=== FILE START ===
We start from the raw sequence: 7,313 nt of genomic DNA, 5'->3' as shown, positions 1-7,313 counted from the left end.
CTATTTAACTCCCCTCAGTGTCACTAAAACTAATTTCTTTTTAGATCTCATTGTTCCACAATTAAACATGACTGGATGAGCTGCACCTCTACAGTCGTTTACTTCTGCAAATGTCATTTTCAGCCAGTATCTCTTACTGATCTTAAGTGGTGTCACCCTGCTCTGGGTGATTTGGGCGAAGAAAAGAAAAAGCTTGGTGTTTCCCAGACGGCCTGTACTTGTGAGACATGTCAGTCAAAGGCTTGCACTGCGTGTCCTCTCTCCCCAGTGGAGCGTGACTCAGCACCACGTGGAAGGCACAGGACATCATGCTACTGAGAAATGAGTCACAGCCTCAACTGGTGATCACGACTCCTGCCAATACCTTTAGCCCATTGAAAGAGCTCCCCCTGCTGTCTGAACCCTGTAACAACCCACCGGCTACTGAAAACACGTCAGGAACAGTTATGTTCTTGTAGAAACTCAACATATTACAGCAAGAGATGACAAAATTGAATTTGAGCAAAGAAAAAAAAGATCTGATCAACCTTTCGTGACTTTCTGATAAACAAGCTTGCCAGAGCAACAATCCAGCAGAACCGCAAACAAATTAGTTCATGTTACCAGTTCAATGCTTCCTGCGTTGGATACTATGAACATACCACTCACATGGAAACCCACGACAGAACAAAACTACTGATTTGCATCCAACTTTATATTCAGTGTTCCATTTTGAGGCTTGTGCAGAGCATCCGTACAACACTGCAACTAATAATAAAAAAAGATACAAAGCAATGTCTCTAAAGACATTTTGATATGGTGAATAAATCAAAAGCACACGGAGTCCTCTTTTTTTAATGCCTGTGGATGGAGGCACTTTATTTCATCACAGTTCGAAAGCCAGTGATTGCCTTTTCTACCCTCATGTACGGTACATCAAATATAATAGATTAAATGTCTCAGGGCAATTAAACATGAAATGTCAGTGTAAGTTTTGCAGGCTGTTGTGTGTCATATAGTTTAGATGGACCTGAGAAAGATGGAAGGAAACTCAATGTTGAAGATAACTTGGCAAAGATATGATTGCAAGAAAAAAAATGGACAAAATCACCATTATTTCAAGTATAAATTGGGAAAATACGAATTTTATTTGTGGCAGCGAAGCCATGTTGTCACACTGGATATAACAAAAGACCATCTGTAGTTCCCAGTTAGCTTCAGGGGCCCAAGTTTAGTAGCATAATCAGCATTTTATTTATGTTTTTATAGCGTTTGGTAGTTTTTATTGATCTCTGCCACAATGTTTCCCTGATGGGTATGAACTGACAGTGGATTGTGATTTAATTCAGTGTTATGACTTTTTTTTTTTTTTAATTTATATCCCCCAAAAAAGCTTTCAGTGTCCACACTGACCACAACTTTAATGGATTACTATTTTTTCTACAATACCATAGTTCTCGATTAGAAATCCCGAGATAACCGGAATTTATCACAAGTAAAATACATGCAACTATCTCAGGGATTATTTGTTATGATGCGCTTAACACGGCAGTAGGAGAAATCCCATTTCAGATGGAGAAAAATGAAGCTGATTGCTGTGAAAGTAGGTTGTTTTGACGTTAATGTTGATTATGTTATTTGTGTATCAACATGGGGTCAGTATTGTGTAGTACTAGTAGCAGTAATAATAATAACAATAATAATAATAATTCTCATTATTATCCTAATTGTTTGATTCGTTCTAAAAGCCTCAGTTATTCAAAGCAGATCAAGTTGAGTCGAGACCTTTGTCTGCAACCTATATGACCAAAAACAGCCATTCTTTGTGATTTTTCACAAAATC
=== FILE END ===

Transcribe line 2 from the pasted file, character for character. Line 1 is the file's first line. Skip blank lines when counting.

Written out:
CTATTTAACTCCCCTCAGTGTCACTAAAACTAATTTCTTTTTAGATCTCATTGTTCCACAATTAAACATGACTGGATGAGCTGCACCTCTACAGTCGTTTACTTCTGCAAATGTCATTTTCAGCCAGTATCTCTTACTGATCTTAAGTGGTGTCACCCTGCTCTGGGTGATTTGGGCGAAGAAAAGAAAAAGCTTGGTGTTTCCCAGACGGCCTGTACTTGTGAGACATGTCAGTCAAAGGCTTGCACTGCGTGTCCTCTCTCCCCAGTGGAGCGTGACTCAGCACCACGTGGAAGGCACAGGACATCATGCTACTGAGAAATGAGTCACAGCCTCAACTGGTGATCACGACTCCTGCCAATACCTTTAGCCCATTGAAAGAGCTCCCCCTGCTGTCTGAACCCTGTAACAACCCACCGGCTACTGAAAACACGTCAGGAACAGTTATGTTCTTGTAGAAACTCAACATATTACAGCAAGAGATGACAAAATTGAATTTGAGCAAAGAAAAAAAAGATCTGATCAACCTTTCGTGACTTTCTGATAAACAAGCTTGCCAGAGCAACAATCCAGCAGAACCGCAAACAAATTAGTTCATGTTACCAGTTCAATGCTTCCTGCGTTGGATACTATGAACATACCACTCACATGGAAACCCACGACAGAACAAAACTACTGATTTGCATCCAACTTTATATTCAGTGTTCCATTTTGAGGCTTGTGCAGAGCATCCGTACAACACTGCAACTAATAATAAAAAAAGATACAAAGCAATGTCTCTAAAGACATTTTGATATGGTGAATAAATCAAAAGCACACGGAGTCCTCTTTTTTTAATGCCTGTGGATGGAGGCACTTTATTTCATCACAGTTCGAAAGCCAGTGATTGCCTTTTCTACCCTCATGTACGGTACATCAAATATAATAGATTAAATGTCTCAGGGCAATTAAACATGAAATGTCAGTGTAAGTTTTGCAGGCTGTTGTGTGTCATATAGTTTAGATGGACCTGAGAAAGATGGAAGGAAACTCAATGTTGAAGATAACTTGGCAAAGATATGATTGCAAGAAAAAAAATGGACAAAATCACCATTATTTCAAGTATAAATTGGGAAAATACGAATTTTATTTGTGGCAGCGAAGCCATGTTGTCACACTGGATATAACAAAAGACCATCTGTAGTTCCCAGTTAGCTTCAGGGGCCCAAGTTTAGTAGCATAATCAGCATTTTATTTATGTTTTTATAGCGTTTGGTAGTTTTTATTGATCTCTGCCACAATGTTTCCCTGATGGGTATGAACTGACAGTGGATTGTGATTTAATTCAGTGTTATGACTTTTTTTTTTTTTTAATTTATATCCCCCAAAAAAGCTTTCAGTGTCCACACTGACCACAACTTTAATGGATTACTATTTTTTCTACAATACCATAGTTCTCGATTAGAAATCCCGAGATAACCGGAATTTATCACAAGTAAAATACATGCAACTATCTCAGGGATTATTTGTTATGATGCGCTTAACACGGCAGTAGGAGAAATCCCATTTCAGATGGAGAAAAATGAAGCTGATTGCTGTGAAAGTAGGTTGTTTTGACGTTAATGTTGATTATGTTATTTGTGTATCAACATGGGGTCAGTATTGTGTAGTACTAGTAGCAGTAATAATAATAACAATAATAATAATAATTCTCATTATTATCCTAATTGTTTGATTCGTTCTAAAAGCCTCAGTTATTCAAAGCAGATCAAGTTGAGTCGAGACCTTTGTCTGCAACCTATATGACCAAAAACAGCCATTCTTTGTGATTTTTCACAAAATC